For those who love nothing more than a bit of chaos and tension during a soccer match, VAR can also be a source of high drama. We've now all got used (at least a little) to those suspenseful moments we spend waiting on a decision to come through from the referee review area, where we're hanging on every word displayed on that huge projector screen in the corner of the ground.... it can be infuriating, and many would argue that the game is worse off for it, but the drama and excitement provided by this new addition to the footballing spectacle is a positive point for fans of the VAR soccer phenomenon.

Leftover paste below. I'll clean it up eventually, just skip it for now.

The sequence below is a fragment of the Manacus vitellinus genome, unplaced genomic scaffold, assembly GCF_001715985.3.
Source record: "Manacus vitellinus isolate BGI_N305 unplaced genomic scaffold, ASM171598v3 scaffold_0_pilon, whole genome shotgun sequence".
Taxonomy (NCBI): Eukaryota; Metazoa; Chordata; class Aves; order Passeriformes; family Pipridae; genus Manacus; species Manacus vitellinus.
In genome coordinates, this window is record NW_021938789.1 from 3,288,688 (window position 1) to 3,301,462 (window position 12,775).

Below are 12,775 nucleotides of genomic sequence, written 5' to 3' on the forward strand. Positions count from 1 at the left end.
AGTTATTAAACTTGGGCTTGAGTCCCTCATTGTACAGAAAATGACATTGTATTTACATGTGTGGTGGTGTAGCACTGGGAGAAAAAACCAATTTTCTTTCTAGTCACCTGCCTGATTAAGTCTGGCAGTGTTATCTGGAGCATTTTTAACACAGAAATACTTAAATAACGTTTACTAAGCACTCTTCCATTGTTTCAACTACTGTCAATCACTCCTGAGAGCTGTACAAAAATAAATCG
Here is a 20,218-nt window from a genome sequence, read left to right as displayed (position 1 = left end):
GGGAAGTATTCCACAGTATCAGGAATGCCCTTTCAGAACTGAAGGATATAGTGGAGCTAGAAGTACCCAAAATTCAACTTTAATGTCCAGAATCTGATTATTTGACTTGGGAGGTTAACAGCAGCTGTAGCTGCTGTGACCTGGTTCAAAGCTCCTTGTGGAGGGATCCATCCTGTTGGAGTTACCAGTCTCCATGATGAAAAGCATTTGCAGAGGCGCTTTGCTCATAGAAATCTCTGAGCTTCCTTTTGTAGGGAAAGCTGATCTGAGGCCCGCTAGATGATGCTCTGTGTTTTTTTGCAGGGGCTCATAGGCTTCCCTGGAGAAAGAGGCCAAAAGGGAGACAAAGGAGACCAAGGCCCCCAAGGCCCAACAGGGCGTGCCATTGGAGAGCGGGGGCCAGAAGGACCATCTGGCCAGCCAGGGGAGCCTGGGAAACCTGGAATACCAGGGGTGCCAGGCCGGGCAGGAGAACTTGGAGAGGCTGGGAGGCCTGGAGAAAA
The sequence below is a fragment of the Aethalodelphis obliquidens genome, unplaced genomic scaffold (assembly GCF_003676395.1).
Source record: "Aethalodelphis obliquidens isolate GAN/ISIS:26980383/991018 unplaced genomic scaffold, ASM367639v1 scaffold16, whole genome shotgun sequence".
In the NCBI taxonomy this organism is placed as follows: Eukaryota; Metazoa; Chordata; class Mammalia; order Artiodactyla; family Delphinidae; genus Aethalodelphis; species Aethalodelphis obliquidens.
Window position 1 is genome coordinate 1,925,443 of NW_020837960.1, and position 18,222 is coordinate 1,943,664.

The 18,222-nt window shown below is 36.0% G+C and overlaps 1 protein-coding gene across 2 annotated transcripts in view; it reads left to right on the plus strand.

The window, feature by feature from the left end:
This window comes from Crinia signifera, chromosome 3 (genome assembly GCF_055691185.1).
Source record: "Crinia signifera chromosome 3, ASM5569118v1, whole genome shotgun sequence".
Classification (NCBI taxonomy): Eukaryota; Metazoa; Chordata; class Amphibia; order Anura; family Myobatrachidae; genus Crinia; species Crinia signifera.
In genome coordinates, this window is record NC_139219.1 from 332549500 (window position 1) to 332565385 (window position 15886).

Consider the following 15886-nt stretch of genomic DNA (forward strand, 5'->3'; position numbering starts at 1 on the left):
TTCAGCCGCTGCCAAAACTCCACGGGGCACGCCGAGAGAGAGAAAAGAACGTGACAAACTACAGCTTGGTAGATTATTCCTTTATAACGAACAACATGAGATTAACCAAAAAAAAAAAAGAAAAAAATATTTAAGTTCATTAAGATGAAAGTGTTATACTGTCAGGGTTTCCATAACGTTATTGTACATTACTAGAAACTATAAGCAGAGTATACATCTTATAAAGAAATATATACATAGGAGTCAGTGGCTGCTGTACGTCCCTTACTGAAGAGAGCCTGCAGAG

The last point made in the previous section is, for a lot of people, the biggest downside with VAR. At its core, video assistant refereeing disrupts the natural ebb and flow of a soccer match by interrupting games with delays and stoppages (some of which can be extremely lengthy) as officials go over and over decisions to ensure the correct call is made. This can be agonizing and boring in equal measure, and it can suck the joy out of a goal celebration or a moment of incredible drama on a soccer field. Some fans will argue that these kinds of situations are what makes football great, and the fact that VAR can reduce their power means it is not something that should be embraced within the sport.